Conclusion of Mueller probe raises anew criticisms of coverage

And now comes the reckoning for the mainstream news media and the pundits.

After more than two years of intense reporting and endless talking-head speculation about possible collusion between Donald Trump’s presidential campaign and Russian agents in 2016, special counsel Robert S. Mueller III put a huge spike in all of it on Sunday. Attorney General William P. Barr relayed Mueller’s key findings in a four-page summary of the 22-month investigation: The evidence was insufficient to conclude that Trump or his associates conspired with Russians to interfere in the campaign.

Barr’s announcement was a thunderclap to mainstream news outlets and the cadre of mostly liberal-leaning commentators who have spent months emphasizing the possible-collusion narrative in opinion columns and cable TV panel discussions.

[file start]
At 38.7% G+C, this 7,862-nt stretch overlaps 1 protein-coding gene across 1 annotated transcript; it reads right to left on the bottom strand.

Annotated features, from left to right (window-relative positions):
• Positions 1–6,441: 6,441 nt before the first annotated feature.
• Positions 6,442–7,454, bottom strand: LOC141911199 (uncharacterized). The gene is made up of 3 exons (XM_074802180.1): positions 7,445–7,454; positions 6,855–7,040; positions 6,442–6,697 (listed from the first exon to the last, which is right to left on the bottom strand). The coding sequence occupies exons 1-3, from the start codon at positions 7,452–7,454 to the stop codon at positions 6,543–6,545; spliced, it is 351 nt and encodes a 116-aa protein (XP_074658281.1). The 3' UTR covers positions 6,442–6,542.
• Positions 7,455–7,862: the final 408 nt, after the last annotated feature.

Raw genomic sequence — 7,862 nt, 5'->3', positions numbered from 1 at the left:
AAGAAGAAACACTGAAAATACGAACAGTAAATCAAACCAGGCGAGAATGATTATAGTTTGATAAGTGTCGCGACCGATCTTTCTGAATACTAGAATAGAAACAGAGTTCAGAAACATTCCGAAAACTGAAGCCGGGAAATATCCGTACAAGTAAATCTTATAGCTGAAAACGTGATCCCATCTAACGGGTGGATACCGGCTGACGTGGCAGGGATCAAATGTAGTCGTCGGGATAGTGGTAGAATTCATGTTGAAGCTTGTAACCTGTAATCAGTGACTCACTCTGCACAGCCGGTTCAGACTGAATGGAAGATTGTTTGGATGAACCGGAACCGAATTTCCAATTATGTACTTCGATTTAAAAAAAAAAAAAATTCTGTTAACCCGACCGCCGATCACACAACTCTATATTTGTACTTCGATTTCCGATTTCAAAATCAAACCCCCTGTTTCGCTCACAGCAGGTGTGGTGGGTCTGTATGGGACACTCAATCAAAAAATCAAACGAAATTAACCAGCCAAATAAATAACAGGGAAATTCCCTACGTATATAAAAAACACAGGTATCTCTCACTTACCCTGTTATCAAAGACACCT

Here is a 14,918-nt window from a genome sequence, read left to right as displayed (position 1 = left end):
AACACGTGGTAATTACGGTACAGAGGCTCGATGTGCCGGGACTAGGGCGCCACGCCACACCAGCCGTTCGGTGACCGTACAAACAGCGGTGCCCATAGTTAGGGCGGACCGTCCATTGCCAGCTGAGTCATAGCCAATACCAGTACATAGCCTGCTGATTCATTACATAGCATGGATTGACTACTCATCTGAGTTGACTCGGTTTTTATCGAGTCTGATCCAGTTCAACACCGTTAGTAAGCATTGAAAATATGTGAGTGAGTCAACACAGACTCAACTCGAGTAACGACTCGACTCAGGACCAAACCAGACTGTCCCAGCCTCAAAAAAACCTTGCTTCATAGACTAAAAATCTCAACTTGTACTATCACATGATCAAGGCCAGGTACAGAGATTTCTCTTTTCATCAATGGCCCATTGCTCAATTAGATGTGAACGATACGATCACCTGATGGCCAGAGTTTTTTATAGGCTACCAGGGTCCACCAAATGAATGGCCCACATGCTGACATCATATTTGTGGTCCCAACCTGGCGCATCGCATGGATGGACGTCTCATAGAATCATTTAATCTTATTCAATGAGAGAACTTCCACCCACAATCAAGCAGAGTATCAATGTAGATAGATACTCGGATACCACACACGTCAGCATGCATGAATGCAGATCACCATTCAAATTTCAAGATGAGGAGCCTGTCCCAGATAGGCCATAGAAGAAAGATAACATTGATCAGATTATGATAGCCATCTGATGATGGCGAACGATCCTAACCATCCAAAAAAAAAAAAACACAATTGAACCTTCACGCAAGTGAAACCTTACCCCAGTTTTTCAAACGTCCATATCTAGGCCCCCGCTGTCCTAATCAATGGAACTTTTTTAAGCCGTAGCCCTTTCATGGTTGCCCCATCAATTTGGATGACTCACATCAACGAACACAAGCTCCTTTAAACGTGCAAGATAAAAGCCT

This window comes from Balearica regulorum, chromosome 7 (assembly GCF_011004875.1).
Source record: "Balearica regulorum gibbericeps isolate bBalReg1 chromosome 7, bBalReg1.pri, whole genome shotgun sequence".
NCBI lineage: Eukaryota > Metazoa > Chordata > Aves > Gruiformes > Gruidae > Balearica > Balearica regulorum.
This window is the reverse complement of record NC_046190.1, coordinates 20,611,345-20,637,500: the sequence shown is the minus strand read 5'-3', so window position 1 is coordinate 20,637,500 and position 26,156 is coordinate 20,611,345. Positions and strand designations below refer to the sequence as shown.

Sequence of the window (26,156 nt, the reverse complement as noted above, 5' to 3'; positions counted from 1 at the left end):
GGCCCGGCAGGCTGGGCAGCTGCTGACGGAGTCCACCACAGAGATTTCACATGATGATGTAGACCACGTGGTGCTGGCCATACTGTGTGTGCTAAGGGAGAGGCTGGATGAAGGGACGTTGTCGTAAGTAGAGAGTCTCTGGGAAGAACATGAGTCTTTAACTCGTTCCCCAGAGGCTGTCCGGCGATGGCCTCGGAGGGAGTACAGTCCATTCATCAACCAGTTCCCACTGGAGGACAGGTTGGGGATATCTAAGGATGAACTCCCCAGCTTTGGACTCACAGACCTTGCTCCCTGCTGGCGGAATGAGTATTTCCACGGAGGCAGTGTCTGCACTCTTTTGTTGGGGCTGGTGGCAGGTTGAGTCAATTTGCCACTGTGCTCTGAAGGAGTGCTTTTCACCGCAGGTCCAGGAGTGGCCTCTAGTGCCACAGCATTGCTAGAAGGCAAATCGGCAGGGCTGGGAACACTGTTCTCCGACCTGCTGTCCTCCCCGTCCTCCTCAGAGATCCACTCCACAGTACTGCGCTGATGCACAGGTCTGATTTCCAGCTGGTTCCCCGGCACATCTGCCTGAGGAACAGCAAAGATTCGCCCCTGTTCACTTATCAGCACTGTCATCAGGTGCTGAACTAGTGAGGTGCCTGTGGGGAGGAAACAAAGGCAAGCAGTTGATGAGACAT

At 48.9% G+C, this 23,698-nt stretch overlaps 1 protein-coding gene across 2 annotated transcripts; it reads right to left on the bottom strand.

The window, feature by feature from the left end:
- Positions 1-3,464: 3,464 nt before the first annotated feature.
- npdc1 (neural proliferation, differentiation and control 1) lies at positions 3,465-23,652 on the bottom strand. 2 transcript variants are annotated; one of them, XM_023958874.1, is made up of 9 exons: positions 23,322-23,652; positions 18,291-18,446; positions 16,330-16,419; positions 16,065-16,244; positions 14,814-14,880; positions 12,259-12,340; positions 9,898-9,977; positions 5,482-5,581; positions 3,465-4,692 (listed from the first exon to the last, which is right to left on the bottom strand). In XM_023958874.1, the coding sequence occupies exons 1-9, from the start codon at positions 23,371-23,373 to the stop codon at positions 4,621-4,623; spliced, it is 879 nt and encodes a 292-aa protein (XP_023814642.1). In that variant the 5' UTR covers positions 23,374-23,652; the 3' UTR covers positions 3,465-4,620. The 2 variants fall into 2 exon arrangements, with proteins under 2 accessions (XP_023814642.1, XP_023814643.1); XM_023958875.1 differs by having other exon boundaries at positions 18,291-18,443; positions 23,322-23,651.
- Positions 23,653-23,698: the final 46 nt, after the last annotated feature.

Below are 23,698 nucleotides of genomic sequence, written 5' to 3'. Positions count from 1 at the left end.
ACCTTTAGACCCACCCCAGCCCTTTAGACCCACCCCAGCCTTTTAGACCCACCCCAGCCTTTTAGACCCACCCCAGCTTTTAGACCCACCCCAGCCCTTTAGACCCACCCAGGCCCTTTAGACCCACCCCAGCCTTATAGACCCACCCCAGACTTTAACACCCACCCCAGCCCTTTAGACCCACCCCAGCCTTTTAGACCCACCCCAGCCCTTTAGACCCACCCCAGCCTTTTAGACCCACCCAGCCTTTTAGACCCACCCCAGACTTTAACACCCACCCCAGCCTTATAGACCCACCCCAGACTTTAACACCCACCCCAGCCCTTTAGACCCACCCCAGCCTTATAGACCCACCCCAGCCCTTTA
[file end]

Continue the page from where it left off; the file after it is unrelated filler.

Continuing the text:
“Nobody wants to hear this, but news that Special Prosecutor Robert Mueller is headed home without issuing new charges is a death-blow for the reputation of the American news media,” Rolling Stone’s Matt Taibbi wrote in a column published Saturday, a day before Barr nailed the collusion coffin shut. He added, “Nothing Trump is accused of from now on by the press will be believed by huge chunks of the population.”

He added, “While standard liberal outlets obediently said whatever they were told by the CIA & FBI, many reporters at right-wing media outlets which are routinely mocked by super-smart liberals as primitive & propagandistic did relentlessly great digging & reporting.”

Greenwald reserved special vitriol for MSNBC host Rachel Maddow, who he said “went on the air for 2 straight years & fed millions of people conspiratorial garbage & benefited greatly.”

An MSNBC representative declined to comment Sunday; CNN’s representatives did not respond.

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